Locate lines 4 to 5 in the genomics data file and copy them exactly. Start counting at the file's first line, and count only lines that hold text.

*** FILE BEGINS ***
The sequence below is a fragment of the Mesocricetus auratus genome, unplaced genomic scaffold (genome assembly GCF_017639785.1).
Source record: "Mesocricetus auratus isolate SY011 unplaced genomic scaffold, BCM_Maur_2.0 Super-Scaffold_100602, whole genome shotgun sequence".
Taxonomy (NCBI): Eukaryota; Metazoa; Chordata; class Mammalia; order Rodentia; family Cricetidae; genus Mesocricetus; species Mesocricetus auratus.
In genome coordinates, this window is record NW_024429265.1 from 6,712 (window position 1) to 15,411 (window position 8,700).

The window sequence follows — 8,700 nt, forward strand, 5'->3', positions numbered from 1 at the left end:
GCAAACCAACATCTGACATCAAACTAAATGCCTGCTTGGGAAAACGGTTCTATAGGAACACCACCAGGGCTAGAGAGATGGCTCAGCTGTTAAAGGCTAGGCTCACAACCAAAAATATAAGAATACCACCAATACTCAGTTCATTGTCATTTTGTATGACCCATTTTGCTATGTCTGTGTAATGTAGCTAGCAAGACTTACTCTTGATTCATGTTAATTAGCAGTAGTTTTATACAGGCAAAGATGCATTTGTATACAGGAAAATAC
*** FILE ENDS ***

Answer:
In genome coordinates, this window is record NW_024429265.1 from 6,712 (window position 1) to 15,411 (window position 8,700).

The window sequence follows — 8,700 nt, forward strand, 5'->3', positions numbered from 1 at the left end: